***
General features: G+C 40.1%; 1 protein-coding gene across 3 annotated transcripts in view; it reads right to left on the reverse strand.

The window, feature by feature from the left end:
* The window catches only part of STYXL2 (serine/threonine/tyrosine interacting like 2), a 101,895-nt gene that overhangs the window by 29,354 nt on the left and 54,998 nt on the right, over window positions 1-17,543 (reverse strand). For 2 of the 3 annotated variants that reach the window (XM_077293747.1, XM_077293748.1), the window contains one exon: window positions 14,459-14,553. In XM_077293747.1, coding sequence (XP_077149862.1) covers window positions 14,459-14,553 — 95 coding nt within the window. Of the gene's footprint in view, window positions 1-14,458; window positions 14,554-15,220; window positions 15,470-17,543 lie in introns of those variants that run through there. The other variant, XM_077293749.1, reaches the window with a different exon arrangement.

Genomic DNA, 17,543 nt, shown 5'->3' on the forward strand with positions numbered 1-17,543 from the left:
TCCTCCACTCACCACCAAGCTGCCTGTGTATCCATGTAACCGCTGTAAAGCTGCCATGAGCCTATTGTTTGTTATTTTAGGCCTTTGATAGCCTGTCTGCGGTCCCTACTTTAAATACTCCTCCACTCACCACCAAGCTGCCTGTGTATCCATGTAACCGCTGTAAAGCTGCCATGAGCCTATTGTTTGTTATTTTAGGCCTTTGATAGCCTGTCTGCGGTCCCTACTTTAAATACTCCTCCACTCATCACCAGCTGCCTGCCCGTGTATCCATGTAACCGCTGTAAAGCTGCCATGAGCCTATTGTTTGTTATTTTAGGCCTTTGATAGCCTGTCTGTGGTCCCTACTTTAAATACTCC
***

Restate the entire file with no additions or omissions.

General features: G+C 40.1%; 1 protein-coding gene across 3 annotated transcripts in view; it reads right to left on the reverse strand.

The window, feature by feature from the left end:
* The window catches only part of STYXL2 (serine/threonine/tyrosine interacting like 2), a 101,895-nt gene that overhangs the window by 29,354 nt on the left and 54,998 nt on the right, over window positions 1-17,543 (reverse strand). For 2 of the 3 annotated variants that reach the window (XM_077293747.1, XM_077293748.1), the window contains one exon: window positions 14,459-14,553. In XM_077293747.1, coding sequence (XP_077149862.1) covers window positions 14,459-14,553 — 95 coding nt within the window. Of the gene's footprint in view, window positions 1-14,458; window positions 14,554-15,220; window positions 15,470-17,543 lie in introns of those variants that run through there. The other variant, XM_077293749.1, reaches the window with a different exon arrangement.

Genomic DNA, 17,543 nt, shown 5'->3' on the forward strand with positions numbered 1-17,543 from the left:
TCCTCCACTCACCACCAAGCTGCCTGTGTATCCATGTAACCGCTGTAAAGCTGCCATGAGCCTATTGTTTGTTATTTTAGGCCTTTGATAGCCTGTCTGCGGTCCCTACTTTAAATACTCCTCCACTCACCACCAAGCTGCCTGTGTATCCATGTAACCGCTGTAAAGCTGCCATGAGCCTATTGTTTGTTATTTTAGGCCTTTGATAGCCTGTCTGCGGTCCCTACTTTAAATACTCCTCCACTCATCACCAGCTGCCTGCCCGTGTATCCATGTAACCGCTGTAAAGCTGCCATGAGCCTATTGTTTGTTATTTTAGGCCTTTGATAGCCTGTCTGTGGTCCCTACTTTAAATACTCC